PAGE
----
We are well aware that polls show that voters would trust gays or Muslims over atheists. I've been in conversations with other parents where it was stated that they wouldn't let their child play at so-and-so's house because the parents were atheists (not realizing I too am an atheist).
People aren't worried about proselytizing, they're worried about amorality. Those without faith are assumed to be amoral. Coming out as an atheist is a bit like revealing to many communities that you're a sociopath - it's done with great care if you don't wish to be ostracized.
This is also my experience: religious believers are uncomfortable with unbelief because they think that unbelief equals immorality. Many believers seem to think that without God there is no reason to be good, so they assume that unbelievers will of course do every sort of evil thing. This is, I think, the root of the sentiment one commonly hears in America, that all religions are essentially the same, or equally good -- as long as you acknowledges that good and evil are part of the fabric of the cosmos, and that it is our human study to side with good, you are welcome in society.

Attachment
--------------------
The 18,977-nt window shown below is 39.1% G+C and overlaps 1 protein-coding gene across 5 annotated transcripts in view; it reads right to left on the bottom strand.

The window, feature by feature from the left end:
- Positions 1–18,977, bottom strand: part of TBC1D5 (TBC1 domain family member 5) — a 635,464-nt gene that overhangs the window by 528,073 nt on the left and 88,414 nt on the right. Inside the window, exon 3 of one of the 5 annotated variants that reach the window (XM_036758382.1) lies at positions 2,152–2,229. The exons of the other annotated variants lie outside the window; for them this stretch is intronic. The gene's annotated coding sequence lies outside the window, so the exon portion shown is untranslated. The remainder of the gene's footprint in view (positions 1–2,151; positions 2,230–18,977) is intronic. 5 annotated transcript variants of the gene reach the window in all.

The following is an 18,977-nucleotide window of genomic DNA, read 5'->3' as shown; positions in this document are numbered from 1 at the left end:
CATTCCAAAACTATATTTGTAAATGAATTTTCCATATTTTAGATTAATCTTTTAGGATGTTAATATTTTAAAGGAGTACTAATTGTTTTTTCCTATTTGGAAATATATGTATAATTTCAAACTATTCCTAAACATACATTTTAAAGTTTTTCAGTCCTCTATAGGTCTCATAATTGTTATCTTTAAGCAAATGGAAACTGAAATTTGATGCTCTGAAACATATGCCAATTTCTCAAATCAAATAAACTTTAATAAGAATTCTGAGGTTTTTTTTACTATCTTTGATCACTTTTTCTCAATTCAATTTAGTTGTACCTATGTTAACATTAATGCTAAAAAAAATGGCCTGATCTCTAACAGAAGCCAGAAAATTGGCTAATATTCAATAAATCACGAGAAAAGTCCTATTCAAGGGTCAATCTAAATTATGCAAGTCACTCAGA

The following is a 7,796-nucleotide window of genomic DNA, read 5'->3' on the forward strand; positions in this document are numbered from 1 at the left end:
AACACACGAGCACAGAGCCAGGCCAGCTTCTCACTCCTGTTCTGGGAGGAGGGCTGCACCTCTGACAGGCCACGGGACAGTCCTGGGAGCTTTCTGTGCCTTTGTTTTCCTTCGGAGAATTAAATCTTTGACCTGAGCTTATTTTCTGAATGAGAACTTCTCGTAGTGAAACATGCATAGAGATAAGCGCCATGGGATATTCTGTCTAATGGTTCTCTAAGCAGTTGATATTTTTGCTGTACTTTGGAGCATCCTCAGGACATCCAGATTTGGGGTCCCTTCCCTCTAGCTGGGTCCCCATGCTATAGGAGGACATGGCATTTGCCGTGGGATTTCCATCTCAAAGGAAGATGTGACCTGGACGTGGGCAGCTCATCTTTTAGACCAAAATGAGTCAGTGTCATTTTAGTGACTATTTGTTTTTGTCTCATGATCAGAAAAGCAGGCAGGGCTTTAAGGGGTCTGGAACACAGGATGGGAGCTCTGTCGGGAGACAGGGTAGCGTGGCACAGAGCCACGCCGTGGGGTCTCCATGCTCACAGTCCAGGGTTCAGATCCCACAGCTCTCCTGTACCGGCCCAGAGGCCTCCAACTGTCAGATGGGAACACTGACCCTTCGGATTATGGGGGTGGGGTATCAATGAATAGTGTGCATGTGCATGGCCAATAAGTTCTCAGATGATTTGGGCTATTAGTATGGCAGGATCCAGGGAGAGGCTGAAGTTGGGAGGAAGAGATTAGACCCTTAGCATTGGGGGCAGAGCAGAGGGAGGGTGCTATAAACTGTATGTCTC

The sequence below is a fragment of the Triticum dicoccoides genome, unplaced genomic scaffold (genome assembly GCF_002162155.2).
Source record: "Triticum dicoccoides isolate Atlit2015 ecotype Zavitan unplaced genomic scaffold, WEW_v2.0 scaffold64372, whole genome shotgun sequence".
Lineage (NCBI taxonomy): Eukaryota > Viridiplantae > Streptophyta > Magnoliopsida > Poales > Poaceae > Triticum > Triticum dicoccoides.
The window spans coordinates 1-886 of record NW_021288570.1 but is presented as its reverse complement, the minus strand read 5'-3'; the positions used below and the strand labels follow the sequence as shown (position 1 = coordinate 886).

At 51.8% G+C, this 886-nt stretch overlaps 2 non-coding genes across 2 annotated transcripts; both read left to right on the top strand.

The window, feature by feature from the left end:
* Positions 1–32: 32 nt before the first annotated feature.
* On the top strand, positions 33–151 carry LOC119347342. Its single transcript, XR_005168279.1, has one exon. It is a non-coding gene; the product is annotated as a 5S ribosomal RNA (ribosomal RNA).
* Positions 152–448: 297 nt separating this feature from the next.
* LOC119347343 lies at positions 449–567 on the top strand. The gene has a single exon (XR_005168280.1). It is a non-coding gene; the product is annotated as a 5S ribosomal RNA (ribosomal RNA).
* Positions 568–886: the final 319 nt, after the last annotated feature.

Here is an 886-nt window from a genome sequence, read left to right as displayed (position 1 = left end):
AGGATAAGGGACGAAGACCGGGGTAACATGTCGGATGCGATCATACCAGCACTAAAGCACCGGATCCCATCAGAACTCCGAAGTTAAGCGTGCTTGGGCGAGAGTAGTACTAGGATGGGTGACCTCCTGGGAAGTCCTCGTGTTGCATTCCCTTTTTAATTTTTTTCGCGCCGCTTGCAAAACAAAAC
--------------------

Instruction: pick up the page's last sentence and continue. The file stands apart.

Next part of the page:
I find this quite strange. My reading of history suggests that sincere believers are capable of every sort of evil, large and small, and I have personally found lots of non-godly reasons to be good. In fact I am not tempted by most forms of evil: money, power, liquor, drugs, and casual sex just don't interest me very much. I cannot see why anyone needs god to tell him not to be a drug addict, a drunk, a gangster, or a bully -- those things are bad in themselves and they make people miserable.
Following the Buddha, I find that compassion is the key to morality. The Golden Rule is a valuable teaching whether or not it was taught by prophets. I find that the more positive energy I invest in relationships, and the more I control negative emotions, the better I get along with everyone and the happier I am. Why that has to involve god, I have no idea.